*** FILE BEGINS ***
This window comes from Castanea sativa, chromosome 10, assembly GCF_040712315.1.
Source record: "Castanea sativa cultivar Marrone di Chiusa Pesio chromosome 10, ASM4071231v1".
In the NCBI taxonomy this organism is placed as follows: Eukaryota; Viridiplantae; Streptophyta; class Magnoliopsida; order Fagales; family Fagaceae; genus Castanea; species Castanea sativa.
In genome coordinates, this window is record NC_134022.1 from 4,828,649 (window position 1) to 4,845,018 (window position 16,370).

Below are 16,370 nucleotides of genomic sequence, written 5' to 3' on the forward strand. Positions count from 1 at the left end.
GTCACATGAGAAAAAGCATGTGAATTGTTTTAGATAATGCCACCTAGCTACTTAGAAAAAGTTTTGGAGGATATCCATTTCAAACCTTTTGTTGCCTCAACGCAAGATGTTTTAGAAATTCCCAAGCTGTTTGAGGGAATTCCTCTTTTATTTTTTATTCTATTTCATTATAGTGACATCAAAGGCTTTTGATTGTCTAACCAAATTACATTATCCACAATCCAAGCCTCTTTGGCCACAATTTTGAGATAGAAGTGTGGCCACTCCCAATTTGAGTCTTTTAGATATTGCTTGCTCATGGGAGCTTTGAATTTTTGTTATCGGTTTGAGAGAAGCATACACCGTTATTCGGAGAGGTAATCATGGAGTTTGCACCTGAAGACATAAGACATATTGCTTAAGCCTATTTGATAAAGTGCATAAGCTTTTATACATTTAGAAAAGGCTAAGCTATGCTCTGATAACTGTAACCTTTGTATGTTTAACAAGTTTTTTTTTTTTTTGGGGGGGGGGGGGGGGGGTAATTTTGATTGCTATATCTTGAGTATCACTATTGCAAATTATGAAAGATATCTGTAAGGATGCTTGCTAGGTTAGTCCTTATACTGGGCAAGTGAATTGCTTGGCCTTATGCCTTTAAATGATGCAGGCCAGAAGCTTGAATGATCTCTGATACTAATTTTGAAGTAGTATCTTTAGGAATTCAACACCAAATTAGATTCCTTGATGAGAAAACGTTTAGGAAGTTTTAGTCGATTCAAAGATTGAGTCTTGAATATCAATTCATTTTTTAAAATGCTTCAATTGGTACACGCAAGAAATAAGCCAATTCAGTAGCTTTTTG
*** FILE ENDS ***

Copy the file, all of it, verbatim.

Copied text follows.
This window comes from Castanea sativa, chromosome 10, assembly GCF_040712315.1.
Source record: "Castanea sativa cultivar Marrone di Chiusa Pesio chromosome 10, ASM4071231v1".
In the NCBI taxonomy this organism is placed as follows: Eukaryota; Viridiplantae; Streptophyta; class Magnoliopsida; order Fagales; family Fagaceae; genus Castanea; species Castanea sativa.
In genome coordinates, this window is record NC_134022.1 from 4,828,649 (window position 1) to 4,845,018 (window position 16,370).

Below are 16,370 nucleotides of genomic sequence, written 5' to 3' on the forward strand. Positions count from 1 at the left end.
GTCACATGAGAAAAAGCATGTGAATTGTTTTAGATAATGCCACCTAGCTACTTAGAAAAAGTTTTGGAGGATATCCATTTCAAACCTTTTGTTGCCTCAACGCAAGATGTTTTAGAAATTCCCAAGCTGTTTGAGGGAATTCCTCTTTTATTTTTTATTCTATTTCATTATAGTGACATCAAAGGCTTTTGATTGTCTAACCAAATTACATTATCCACAATCCAAGCCTCTTTGGCCACAATTTTGAGATAGAAGTGTGGCCACTCCCAATTTGAGTCTTTTAGATATTGCTTGCTCATGGGAGCTTTGAATTTTTGTTATCGGTTTGAGAGAAGCATACACCGTTATTCGGAGAGGTAATCATGGAGTTTGCACCTGAAGACATAAGACATATTGCTTAAGCCTATTTGATAAAGTGCATAAGCTTTTATACATTTAGAAAAGGCTAAGCTATGCTCTGATAACTGTAACCTTTGTATGTTTAACAAGTTTTTTTTTTTTTTGGGGGGGGGGGGGGGGGGTAATTTTGATTGCTATATCTTGAGTATCACTATTGCAAATTATGAAAGATATCTGTAAGGATGCTTGCTAGGTTAGTCCTTATACTGGGCAAGTGAATTGCTTGGCCTTATGCCTTTAAATGATGCAGGCCAGAAGCTTGAATGATCTCTGATACTAATTTTGAAGTAGTATCTTTAGGAATTCAACACCAAATTAGATTCCTTGATGAGAAAACGTTTAGGAAGTTTTAGTCGATTCAAAGATTGAGTCTTGAATATCAATTCATTTTTTAAAATGCTTCAATTGGTACACGCAAGAAATAAGCCAATTCAGTAGCTTTTTG